Subject: K&R vs. ANSI call conventions (was Re: a new KNF)
From: Todd Vierling <email@example.com>
Date: 02/15/2000 16:16:49
[Moved to tech-toolchain, as this has strayed from KNF formatting issues
into actual implementation issues.]
: I wish there were a way to have gcc warn when an ANSI prototype would
: promote differently in K&R mode.
The funny thing is, we are already using a completely broken ABI, from K&R's
perspective. GCC has been generating ANSI-assuming code all along, simply
because we're prototyping all of them (-Wstrict-prototypes, y'know... ;).
"gcc -s" the following:
short convert2 __P((float));
short convert3(float f)
In K&R, the float argument must be promoted to double before calling one of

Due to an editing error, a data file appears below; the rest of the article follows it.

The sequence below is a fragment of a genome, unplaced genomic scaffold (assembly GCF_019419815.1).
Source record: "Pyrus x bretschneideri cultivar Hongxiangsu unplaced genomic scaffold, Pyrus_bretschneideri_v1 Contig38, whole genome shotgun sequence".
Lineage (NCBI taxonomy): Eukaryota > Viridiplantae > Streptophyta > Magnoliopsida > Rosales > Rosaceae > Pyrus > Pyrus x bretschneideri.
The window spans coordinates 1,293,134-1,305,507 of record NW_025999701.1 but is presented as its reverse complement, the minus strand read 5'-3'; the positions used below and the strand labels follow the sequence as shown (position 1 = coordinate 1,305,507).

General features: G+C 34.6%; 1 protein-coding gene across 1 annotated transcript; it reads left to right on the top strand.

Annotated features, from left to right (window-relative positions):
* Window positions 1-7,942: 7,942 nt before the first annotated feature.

Out of the above, gcc will only generate a "fixdfsf" (convert double to
float) instruction for convert1(), even though the function definition is
the same as for convert2(). gcc is assuming, by the presence of the ANSI
prototype, that the convert2() function will be called with an actual float,
and not a double.
This is fine for an ANSI compiler, as long as no header file defines an ANSI
prototype for convert1() that is _not_ seen by this file. But, assuming the
above was compiled with gcc and part of a library, a K&R compiler will lose
on convert2(), as it will promote the argument to double, making an argument
twice as wide, and likely in the wrong float format.
This doesn't show up as readily when dealing with integers, because gcc
seems to be a little more careful about truncating integers before subtracts
and divides. But the fact remains, our ABI is _already_ ANSI.
-- Todd Vierling (firstname.lastname@example.org)